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Our past

Wesleyan Methodism was introduced into Downley about 1819 or 1820.

 At the 100th Anniversary of the above Church and Sunday School a brief history of its origin, development, and work was compiled from the manuscript of a lecture by the son of one of the first Trustees.

To view the full text now click here, otherwise, here are some extracts:

  • Wesleyan Methodism was introduced into Downley about 1819 or 1820 by Mr. James Treacher. This gentleman came alone and held cottage prayer meetings and services.
  • The first building erected in the year 1824, was very unpretentious, being only 22 feet long by 17 feet wide.
  • The seating accommodation of the Chapel consisted solely of forms. Candles formed the only means of artificial lighting then, and these were placed in specially constructed tins, and hung round the walls.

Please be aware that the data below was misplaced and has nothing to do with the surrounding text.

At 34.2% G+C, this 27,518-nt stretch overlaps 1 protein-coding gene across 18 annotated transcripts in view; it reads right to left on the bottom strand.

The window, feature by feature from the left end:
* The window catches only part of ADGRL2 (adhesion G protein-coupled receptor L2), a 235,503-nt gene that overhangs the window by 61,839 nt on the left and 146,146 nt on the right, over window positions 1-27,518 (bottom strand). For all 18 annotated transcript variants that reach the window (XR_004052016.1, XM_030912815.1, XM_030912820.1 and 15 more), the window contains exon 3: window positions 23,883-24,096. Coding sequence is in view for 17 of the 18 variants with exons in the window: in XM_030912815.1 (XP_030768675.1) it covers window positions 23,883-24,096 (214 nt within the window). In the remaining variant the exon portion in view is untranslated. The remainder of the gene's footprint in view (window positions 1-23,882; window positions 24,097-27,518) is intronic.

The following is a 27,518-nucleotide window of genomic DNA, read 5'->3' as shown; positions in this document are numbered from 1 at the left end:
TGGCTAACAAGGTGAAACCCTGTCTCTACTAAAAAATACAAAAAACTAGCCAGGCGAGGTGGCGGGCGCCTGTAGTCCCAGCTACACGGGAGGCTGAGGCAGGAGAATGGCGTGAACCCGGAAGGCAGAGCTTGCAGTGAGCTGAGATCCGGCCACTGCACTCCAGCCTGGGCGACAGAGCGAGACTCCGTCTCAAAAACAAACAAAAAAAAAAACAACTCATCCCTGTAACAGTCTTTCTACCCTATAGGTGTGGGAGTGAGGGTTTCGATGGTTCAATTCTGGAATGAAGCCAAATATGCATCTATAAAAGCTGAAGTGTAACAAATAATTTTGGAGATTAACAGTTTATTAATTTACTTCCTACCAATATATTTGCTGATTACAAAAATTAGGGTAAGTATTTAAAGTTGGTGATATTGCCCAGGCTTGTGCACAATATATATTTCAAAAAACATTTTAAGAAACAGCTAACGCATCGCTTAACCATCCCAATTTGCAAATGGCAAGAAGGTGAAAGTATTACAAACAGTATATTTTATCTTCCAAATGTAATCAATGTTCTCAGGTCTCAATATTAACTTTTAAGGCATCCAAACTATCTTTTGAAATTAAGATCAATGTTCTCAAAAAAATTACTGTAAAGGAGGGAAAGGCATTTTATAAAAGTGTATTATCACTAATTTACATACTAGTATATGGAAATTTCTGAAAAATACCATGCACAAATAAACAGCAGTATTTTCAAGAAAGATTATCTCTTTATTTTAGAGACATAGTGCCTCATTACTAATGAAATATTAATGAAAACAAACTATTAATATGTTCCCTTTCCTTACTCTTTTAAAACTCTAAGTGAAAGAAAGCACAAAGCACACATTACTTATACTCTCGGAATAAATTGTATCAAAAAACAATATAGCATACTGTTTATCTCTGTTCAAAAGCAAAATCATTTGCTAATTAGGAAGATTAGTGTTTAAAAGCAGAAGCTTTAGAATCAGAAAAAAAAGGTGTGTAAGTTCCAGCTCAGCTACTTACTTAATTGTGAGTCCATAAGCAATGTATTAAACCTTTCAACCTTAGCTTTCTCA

• The rain often used to come through so badly as to cause people to shift their seats.
  • The year 1864 saw further alterations to the interior of the Chapel. Small lamps were introduced in place of candles
  • The earliest minutes of the Sunday School are those of December, 1866 On the fly-leaf of one of the early scholars' rolls appears this note :

          "William Butler entered this school in the year of our Lord 1826."
  • In the year 1860 twenty-two classes assembled for instruction Sunday by Sunday in the Chapel. The largest number of scholars ever on the books, was 141 in 1874, and the highest attendance ever recorded was 114 on June 22nd, 1873.


    May, 4th, 1885. -Resolved that "In future all female teachers shall be exempt from fines for the first half-hour in the morning, provided they have the Secretary's consent, and arrived in time to sit with the scholars during service.”